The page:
In 1954's classic horror movie, Gojira (Godzilla), the atomic age of mass destruction spawns the monstrous reptile Godzilla, a prehistoric creature rising from the depths of the Pacific Ocean to wreak havoc on Tokyo. As city buildings crumble to dust and thousands of people die, a humbled military fight back in a futile attempt to stop the destruction. A renegade scientist is finally convinced to use his own weapon of mass destruction to destroy Godzilla, but he takes his own life to make sure the weapon will never be used again.
In Cloverfield, we have a newer horror movie more suited to our age of uncertainty and unreason, in which a monstrous creature of unknown origin comes from the depths of the Hudson River (or so it seems) to destroy New York City. With no conclaves of nodding scientists struggling to understand why and no military strategy sessions to explore best options for defense, it's not clear where it--a huge bat-like creature that looks very much like the huge bat-like creature in The Angry Red Planet--comes from or why it's destroying everything in sight; but the sudden appearance leaves no time for heroics, strategies, or any of the characters making sense out of what is happening. As Manhattan crumbles into dust and people die, a desperate and overwhelmed military fight on as the creature and the many smaller multi-legged beasties tagging along with it wreak havoc and death.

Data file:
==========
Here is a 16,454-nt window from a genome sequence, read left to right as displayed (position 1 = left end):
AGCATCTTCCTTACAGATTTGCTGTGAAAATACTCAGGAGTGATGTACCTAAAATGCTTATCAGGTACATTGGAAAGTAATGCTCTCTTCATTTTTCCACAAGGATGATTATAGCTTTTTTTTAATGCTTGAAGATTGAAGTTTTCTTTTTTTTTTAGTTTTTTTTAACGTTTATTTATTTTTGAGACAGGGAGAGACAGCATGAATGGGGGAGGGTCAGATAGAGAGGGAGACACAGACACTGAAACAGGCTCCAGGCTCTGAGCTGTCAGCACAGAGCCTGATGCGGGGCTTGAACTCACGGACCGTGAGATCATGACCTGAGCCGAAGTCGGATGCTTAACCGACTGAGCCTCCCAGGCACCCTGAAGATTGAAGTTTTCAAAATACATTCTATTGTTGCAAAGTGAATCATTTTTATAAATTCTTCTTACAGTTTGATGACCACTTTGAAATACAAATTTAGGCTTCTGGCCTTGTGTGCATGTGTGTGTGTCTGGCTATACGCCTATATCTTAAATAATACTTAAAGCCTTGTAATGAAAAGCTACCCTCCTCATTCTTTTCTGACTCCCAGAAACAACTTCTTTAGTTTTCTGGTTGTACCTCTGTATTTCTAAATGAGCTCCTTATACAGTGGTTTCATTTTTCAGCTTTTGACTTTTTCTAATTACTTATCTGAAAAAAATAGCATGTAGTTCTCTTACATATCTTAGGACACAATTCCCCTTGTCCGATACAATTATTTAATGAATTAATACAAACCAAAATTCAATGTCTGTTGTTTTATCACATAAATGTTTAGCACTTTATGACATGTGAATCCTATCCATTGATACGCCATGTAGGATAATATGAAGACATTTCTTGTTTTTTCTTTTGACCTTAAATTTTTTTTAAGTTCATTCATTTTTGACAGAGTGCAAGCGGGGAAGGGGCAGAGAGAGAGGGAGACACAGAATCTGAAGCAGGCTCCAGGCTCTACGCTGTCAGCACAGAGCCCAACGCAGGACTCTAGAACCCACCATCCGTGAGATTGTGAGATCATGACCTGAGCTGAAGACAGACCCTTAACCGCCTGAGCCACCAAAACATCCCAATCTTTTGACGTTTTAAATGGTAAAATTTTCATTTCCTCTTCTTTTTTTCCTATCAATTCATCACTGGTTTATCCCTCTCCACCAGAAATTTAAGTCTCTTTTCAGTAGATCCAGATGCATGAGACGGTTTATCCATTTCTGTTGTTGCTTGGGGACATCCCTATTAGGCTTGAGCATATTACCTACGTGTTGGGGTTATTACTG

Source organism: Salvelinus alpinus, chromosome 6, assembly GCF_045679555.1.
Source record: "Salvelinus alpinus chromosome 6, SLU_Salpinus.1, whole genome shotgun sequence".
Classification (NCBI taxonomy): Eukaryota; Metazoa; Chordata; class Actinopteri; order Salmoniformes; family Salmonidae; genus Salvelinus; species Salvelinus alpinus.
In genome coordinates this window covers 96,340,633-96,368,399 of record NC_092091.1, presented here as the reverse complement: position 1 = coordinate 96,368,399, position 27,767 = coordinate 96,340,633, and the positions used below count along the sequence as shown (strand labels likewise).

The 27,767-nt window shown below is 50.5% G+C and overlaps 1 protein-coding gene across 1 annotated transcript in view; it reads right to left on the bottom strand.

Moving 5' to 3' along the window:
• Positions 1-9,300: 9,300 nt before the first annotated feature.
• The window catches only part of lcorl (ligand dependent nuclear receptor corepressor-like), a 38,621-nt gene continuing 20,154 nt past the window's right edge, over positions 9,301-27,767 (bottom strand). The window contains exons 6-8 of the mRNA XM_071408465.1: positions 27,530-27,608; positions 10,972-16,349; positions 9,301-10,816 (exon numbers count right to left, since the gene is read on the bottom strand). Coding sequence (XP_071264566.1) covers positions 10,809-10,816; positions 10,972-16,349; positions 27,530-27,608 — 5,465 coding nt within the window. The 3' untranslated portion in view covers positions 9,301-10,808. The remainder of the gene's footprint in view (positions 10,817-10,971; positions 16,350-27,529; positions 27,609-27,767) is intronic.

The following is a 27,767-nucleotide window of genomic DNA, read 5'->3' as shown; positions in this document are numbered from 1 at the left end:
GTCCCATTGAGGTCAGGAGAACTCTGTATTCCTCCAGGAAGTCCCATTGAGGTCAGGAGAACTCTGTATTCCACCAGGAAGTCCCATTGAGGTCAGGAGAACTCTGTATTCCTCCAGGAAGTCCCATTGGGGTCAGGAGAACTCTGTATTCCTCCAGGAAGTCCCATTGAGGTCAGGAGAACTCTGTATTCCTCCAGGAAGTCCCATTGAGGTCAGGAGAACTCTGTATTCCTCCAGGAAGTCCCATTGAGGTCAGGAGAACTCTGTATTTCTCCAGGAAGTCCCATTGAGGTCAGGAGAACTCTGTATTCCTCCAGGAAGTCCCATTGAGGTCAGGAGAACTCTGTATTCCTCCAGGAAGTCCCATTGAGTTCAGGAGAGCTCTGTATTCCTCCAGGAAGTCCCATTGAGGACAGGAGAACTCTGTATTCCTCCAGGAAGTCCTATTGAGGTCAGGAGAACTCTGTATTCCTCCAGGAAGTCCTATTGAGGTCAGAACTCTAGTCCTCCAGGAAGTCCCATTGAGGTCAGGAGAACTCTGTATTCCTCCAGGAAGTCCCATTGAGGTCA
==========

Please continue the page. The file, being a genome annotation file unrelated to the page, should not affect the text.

This is not the first time New York City has been laid waste by a giant monster that comes out of the harbor. In 1953's The Beast from 20,000 Fathoms another prehistoric reptile, awakened by nuclear radiation, stomps and chomps down on the city and Coney Island until a radioactive isotope, shot from a rifle held at the top of the Cyclone roller-coaster, enters the creature's earlier bazooka-induced neck wound to stop it cold; but not before a virulent contagion, spread by the blood oozing from that neck wound, takes it's devastating toll on the population. The Manhattanites in Cloverfield do not fare much better.
What is different here is we get to see the carnage from the civilian perspective, at street level, without miniatures being stomped on, when a going-away party turns into a nightmare for five twenty-something friends. There is no renegade scientist (sane or questionably sane) to save the day, no atomic age rationale to explain and provide a simple solution, and the friends are only trying to stay alive under killer circumstances. Keeping us shoulder-to-shoulder with them is director Matt Reeves shaky camcorder view of the carnage and chaos throughout. Yes, it is one of those point of view, found footage movies. But stick with it even if you are not all that into such techniques of storytelling as it is worth your time.